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post #562 of 1442 Old 02-25-2010, 07:50 AM
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Originally Posted by f1eng View Post

the likelihood is that the surround sound you get from the Ayre player should be better than would be possible from any other player since it has a carefully engineered audio only HDMI connection. Does any other unit have this?

The Marantz has an audio-only HDMI output. I don't know how "carefully engineered" it is. With the Ayre, we have reduced the jitter to an absolute minimum on the outgoing signal. When the HDMI audio-only output is active, it shuts down the analog audio and turns on a local ultra-low jitter master clock that drives the audio-only HDMI transmitter chip directly. The clock and the transmitter each have their own low-noise power supplies to minimize the jitter. I am confident that the Ayre will have better performance than any other player in this mode.

In addition, the picture quality of the Ayre should be distinctly better than other players. This is due to both the use of ultra-low noise pure linear power supplies throughout, plus the galvanic isolation between the audio and video sections of the unit.

The downside is the cost. Each prospective owner will want to try the unit in their system to see if the improvement in performance is worth the cost.
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post #563 of 1442 Old 02-25-2010, 07:54 AM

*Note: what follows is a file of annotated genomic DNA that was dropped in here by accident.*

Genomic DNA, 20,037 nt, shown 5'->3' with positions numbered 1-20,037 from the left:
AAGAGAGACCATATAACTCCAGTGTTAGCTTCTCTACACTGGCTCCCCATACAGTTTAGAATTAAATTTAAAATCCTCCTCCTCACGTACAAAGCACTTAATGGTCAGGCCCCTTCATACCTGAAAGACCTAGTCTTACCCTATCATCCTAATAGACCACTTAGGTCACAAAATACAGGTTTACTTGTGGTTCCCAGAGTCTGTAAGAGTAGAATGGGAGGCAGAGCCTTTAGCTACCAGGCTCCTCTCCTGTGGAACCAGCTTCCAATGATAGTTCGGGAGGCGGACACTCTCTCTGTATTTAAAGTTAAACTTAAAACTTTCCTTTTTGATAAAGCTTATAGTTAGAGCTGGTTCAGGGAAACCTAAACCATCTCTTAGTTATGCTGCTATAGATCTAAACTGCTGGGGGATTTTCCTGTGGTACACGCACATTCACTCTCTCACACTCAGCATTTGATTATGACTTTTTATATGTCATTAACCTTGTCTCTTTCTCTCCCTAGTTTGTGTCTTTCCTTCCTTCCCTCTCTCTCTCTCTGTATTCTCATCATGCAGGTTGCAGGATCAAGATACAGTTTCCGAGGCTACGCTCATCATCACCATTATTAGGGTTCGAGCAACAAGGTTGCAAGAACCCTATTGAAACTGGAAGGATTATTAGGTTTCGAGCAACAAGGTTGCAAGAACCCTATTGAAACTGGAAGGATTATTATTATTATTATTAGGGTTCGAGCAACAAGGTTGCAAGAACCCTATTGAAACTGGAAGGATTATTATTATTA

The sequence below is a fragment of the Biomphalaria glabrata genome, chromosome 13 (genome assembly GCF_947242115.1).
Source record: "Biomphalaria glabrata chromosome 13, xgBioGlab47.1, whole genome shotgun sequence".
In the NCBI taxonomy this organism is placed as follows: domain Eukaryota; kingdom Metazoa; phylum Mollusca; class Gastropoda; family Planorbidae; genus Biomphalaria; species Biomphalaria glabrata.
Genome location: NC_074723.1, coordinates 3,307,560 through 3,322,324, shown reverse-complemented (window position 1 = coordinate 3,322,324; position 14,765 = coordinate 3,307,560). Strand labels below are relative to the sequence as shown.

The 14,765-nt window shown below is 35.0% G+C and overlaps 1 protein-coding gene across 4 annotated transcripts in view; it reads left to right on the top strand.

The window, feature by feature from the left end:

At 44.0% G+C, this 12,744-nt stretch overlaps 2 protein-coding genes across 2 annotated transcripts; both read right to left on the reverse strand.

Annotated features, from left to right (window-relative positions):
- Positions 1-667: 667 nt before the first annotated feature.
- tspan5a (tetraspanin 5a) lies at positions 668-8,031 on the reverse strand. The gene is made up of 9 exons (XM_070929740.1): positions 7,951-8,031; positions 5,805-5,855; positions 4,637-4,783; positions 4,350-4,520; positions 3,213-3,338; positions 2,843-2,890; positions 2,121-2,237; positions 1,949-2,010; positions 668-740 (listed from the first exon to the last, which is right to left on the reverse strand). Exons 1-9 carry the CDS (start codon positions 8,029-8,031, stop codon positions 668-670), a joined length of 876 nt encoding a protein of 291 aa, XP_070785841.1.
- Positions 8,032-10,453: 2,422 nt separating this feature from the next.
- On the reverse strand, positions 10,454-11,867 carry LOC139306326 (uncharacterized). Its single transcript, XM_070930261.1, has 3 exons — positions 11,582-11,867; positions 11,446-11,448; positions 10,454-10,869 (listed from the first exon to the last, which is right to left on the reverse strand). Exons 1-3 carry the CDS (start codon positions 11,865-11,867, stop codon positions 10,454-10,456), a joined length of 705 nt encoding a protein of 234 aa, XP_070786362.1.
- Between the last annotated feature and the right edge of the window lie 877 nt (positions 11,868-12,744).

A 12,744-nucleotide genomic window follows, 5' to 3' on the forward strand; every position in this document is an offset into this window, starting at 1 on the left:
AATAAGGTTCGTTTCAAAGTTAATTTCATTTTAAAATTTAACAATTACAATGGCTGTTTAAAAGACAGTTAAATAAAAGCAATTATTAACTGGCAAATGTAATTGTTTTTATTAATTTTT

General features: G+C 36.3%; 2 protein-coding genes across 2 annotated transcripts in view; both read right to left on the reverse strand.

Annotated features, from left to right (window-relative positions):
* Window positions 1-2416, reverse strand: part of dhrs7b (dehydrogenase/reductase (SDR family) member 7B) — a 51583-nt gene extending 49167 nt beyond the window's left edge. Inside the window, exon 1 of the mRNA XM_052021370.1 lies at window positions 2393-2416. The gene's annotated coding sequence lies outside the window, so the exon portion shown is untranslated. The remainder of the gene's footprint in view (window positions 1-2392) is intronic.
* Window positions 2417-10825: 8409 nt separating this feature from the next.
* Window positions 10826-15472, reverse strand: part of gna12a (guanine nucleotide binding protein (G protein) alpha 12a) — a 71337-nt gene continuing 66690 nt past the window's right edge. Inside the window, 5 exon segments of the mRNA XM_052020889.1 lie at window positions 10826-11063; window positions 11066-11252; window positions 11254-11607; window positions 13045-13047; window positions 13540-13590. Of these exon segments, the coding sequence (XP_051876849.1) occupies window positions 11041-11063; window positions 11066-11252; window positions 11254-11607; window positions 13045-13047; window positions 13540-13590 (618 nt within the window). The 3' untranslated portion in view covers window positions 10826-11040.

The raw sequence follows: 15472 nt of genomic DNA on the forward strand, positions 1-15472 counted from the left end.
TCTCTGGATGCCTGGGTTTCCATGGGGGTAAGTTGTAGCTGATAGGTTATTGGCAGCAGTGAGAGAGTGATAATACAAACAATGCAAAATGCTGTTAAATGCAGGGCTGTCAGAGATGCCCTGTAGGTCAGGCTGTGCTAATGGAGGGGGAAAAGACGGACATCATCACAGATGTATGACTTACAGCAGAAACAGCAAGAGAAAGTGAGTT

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Originally Posted by dtjv View Post

I am sorry, but I beg to differ. Yes, it is true that a two-channel preamp beats a multi-channel preamp at the same price point, but only if you compare two-channel performance. And I am willing to defend the position that multi-channel audio (since I'm from Europe, multi-channel equates to SACD for me), the benefits outweigh the problems. Just listen to the quality of (for example) the classical recordings of PentaTone (Julia Fischer's rendering of the Tchaikovsky's Violin Concerto, Yakov Kreizberg conducting Dvorak's no. 9 Symphony and Mari Kodama's Beethoven Piano Sonata's spring to mind), or the three-channel releases of RCA Living Stereo (Van Cliburn playing Tchaikovsky's Piano Concerto with Kiril Kondrashing conducting is my current favourite) on a proper multi-channel setup. The RCA is especially interesting, since it is a three-channel original recoding. Switch from two- to three-channel SACD and be simply astounded by the amount of spatial information and ease the center-channel adds.